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Why the Middle Class Invests in its Future: An Empirical Test of the ‘Peace of Mind’ Narrative in Middle Income Countries. Rick Mourits & Luuk van Kempen EADI conference Bonn – June 24, 2014. . The ‘Peace of Mind’ narrative (I) .

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Why the Middle Class Invests in its Future:

An Empirical Test of the ‘Peace of Mind’ Narrative

in Middle Income Countries

Rick Mourits


Luuk van Kempen

EADI conference

Bonn – June 24, 2014

  • 

The peace of mind narrative i
The ‘Peace of Mind’ narrative (I)

  • 1. Calvo (2008); risk of falling (back) into poverty is “ever-present, oppressing source of stress” for those just above the poverty line → middle class sufficiently ‘distant’ from poverty line to enjoy “peace of mind”

  • 2. Banerjee & Duflo (2008; 2011):

    “nothing seems more middle class than the fact of having a steady well-paying job”

    • Job securityis crucial in order to avoid being consumed by “existential stress”

    • Complex survival-oriented tactics imply a drain on mental energy for investment in future (self) → weak “navigational capacity” (cf. Appadurai, 2004)

  • 3. Psychology of scarcity

    (Mullainathan & Shafir, 2013; Mani, Mullainathan, Shafir & Zhao, 2013; Haushofer & Fehr, 2014)

    • Scarcity of money leads to i) cognitive overload, and ii) attentional capture

    • Lack of “mental bandwith”today compounds tomorrow’s scarcity problem

  • The peace of mind narrative ii
    The ‘Peace of Mind’ narrative (II)

    • Evidence on supposed inhibition to invest in one’s future, as a consequence of deleterious psychological mechanisms triggered by (near-)poverty, is mostly anecdotal or micro in scope

    • Our ambition: a broader test whether job (and thus income) security indeed frees up ‘mental space’ to invest in oneself, using cross-country evidence

    • Objective: Contribute to our understanding of what sets the middle class apart from the poor and investigate whether there are self-reinforcing dynamics at play

      • Focus on MICs / emerging economies

    • Method: structural equation model (and multilevel regression analysis)

    • Question: Are the data compatible with the ‘peace of mind’ narrative?

    • What type of investment?

      • Cultural capital; not instrumental in ‘making ends meet’

      • Human capital investment may pay off even in short or medium run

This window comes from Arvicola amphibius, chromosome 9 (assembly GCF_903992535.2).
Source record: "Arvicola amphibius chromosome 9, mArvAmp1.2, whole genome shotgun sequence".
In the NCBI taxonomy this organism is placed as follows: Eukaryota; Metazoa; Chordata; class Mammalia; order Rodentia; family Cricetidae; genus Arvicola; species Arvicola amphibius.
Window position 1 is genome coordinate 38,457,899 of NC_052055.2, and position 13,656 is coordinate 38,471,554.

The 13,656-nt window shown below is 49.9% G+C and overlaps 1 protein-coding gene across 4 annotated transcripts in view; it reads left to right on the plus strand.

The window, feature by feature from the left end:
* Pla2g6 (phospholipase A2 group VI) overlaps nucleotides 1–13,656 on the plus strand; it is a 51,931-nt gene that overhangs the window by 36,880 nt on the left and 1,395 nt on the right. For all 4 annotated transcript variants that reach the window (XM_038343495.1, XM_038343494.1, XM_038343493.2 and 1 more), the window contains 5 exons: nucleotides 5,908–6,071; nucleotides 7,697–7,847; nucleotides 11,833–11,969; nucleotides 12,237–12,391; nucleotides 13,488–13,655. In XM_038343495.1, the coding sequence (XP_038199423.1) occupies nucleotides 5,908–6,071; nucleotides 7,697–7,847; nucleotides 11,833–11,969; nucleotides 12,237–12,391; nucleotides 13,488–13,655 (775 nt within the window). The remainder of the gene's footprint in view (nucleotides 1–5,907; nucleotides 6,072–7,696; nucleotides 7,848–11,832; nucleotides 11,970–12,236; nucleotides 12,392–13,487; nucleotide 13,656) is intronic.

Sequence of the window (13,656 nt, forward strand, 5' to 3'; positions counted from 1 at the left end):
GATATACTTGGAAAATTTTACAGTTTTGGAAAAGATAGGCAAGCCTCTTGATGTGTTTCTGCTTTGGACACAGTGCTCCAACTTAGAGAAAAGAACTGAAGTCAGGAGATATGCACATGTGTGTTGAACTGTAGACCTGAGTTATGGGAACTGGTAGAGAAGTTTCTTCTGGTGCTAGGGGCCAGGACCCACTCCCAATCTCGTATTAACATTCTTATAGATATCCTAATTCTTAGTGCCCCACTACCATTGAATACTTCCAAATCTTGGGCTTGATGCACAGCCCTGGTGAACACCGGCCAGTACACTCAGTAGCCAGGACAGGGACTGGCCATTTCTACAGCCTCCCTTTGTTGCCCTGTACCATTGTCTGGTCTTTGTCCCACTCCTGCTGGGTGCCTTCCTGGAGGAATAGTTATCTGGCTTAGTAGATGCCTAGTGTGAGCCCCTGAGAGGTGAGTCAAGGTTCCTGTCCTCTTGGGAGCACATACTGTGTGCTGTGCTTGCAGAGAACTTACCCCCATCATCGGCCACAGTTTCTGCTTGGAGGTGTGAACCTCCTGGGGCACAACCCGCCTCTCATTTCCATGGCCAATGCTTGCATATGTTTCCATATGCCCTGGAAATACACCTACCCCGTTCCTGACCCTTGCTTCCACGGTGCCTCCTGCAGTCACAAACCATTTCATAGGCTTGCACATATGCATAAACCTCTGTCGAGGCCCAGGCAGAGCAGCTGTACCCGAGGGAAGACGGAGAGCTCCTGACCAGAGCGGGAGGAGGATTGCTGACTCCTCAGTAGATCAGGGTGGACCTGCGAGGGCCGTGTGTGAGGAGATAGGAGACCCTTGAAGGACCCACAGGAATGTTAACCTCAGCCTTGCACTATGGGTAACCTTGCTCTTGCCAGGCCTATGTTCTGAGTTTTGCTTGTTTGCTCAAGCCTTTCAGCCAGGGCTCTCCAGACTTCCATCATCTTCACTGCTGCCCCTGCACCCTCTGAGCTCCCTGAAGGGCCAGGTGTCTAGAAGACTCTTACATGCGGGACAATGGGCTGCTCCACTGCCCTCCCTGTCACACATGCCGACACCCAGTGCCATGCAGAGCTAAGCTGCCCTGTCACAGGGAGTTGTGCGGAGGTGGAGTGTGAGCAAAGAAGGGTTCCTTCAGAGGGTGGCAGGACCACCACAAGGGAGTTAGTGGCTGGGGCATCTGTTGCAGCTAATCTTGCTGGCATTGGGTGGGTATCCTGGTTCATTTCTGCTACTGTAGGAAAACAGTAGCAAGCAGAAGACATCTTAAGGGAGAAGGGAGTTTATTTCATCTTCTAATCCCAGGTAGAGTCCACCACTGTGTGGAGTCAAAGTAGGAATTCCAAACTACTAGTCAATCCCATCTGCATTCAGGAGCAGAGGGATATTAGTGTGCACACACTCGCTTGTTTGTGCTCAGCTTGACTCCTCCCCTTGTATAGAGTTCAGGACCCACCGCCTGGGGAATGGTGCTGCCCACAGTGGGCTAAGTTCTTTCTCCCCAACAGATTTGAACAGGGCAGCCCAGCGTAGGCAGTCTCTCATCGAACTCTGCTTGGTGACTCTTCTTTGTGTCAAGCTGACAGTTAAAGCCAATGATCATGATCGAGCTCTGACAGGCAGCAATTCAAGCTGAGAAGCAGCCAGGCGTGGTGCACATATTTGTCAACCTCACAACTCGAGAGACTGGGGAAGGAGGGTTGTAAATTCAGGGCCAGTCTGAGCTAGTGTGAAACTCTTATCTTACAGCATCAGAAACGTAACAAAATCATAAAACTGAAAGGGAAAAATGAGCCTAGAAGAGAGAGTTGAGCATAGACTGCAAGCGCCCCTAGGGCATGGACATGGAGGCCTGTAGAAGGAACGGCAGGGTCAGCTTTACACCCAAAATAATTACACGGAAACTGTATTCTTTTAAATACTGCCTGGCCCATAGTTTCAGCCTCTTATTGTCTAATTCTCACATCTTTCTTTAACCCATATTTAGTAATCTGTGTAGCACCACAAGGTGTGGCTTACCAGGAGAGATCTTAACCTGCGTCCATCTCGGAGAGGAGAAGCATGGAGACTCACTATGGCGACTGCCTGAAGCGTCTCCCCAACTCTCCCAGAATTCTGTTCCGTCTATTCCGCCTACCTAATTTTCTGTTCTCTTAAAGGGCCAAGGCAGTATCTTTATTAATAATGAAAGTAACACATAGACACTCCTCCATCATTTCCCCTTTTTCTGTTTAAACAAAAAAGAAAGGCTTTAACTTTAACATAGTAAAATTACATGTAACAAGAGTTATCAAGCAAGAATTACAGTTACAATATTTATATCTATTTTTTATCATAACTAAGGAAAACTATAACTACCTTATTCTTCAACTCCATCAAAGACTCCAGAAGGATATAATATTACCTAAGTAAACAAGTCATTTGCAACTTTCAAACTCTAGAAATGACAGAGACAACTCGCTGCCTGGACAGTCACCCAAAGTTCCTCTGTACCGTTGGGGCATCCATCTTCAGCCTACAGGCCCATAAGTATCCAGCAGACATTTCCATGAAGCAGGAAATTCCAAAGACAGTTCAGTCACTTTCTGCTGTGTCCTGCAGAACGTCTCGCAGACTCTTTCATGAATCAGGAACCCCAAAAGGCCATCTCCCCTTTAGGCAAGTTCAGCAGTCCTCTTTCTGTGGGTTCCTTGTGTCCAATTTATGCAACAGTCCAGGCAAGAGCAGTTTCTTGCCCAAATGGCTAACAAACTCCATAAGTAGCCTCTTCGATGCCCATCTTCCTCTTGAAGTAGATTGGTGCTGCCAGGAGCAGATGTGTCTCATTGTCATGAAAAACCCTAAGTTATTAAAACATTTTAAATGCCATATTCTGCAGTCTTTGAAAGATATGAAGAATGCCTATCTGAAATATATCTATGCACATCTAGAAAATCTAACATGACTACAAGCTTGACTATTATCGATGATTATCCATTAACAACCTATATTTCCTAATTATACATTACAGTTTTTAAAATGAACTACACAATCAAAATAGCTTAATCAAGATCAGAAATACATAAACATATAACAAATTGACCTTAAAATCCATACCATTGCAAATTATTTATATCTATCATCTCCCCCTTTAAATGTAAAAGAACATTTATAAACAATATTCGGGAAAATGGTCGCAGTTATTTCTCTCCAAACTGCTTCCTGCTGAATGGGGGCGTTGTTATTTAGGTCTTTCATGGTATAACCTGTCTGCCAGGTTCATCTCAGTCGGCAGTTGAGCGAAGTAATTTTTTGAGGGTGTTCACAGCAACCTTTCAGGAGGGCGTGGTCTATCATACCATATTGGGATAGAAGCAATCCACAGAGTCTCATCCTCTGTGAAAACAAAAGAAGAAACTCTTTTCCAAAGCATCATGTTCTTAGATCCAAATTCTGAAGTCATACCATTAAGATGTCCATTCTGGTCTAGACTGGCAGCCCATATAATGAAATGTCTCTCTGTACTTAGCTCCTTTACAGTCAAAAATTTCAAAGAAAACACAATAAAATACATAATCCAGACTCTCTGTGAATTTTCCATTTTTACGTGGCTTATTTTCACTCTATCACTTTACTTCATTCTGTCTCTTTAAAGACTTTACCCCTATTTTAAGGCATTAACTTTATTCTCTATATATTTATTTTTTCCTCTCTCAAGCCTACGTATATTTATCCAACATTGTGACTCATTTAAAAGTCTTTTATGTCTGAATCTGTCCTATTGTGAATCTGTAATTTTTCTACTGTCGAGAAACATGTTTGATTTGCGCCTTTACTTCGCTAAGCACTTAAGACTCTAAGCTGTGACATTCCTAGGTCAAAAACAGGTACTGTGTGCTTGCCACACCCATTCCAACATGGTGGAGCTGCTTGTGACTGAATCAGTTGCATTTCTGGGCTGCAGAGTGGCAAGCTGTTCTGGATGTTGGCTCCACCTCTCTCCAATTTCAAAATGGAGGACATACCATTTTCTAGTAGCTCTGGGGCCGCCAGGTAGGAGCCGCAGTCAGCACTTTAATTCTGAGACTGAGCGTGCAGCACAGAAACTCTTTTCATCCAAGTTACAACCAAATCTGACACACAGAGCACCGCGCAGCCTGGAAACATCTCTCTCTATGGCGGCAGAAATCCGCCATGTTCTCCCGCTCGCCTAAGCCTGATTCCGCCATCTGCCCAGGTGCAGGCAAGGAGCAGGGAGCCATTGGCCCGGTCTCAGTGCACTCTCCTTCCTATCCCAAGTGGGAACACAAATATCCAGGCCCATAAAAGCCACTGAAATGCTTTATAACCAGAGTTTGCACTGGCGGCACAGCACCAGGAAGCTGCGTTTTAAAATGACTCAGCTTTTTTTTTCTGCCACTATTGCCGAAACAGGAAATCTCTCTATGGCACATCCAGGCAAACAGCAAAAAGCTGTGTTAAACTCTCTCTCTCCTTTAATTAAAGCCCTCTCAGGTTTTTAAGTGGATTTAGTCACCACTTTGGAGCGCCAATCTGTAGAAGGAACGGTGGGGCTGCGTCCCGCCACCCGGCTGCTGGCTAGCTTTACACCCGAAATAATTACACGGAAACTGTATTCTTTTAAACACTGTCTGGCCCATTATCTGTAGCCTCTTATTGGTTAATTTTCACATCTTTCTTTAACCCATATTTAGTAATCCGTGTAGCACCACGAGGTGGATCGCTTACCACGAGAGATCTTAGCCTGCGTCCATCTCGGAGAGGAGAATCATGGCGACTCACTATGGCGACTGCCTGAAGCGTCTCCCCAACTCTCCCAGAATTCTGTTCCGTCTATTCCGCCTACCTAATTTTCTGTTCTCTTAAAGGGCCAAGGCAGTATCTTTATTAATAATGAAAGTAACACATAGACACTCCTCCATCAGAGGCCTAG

Peace of mind pathway into middle class


    ‘Peace of Mind’ pathway into middle class

    Investment in Cultural Capital

    Peace of Mind


    Job security



    Testing the peace of mind narrative
    Testing the ‘Peace of Mind’ narrative

    • World Value Survey,5th wave (2005-2008)

    • 23middle-income countries (lower cutoff: $1,250 GNI p.c.; upper cutoff: $12,500 GNI p.c.) → 37,150 households

    Operationalisation of pom pathway into middle class


    Operationalisation of ‘PoM’ pathway into middle class

    Personal resource that absorbs the impact of negative shocks on mental health (buffer against stress)

    (thoits, 1995; young 2001; lever, piñol&uralde, 2005)

    • news consumption

    • interest in politics

    • importance tertiary education (girl-to-boy)

    • membership in artistic/ cultural organization

    Investment in Cultural Capital

    Peace of Mind

    Sense of control


    Education on isced scale

    Job security

    Job skill on isco scale


    Last year’s Savings


    Estimated income

    Structural equation modeling
    Structural Equation Modeling

    Structural Equation Modeling, also SEM, is like regression analysis:

    it estimates the linear effects of independent variables on Y.

    However, it can do more!

    • Test whether models fit the data

      SEM tests whether a restricted model has less explanatory power than a full

      model, i.e., whether certain paths (relations) are redundant.

      Full Restricted


    • Overall, ‘peace of mind’ narrative fits data reasonably well, but a number of additional relations improve fit:

      • ‘Peace of mind’ also predicted by relativeincome, not only by education/job skills

      • Cultural capital investment also directly predicted by education/job skills, not only through ‘peace of mind’

    • Analysis suggests that ‘sense of control’ and cultural capital are class-dependent

    • However, analysis based on rather crude proxies → need for better data, especially on mental health

    • If narrative holds true, interesting implications for development interventions:

      • Benefits of interventions that would assist households in ‘navigating’ the future (e.g. trainings on business planning, financial management etc.)

      • ‘Costs’ of complex interventions that further increase cognitive load on participants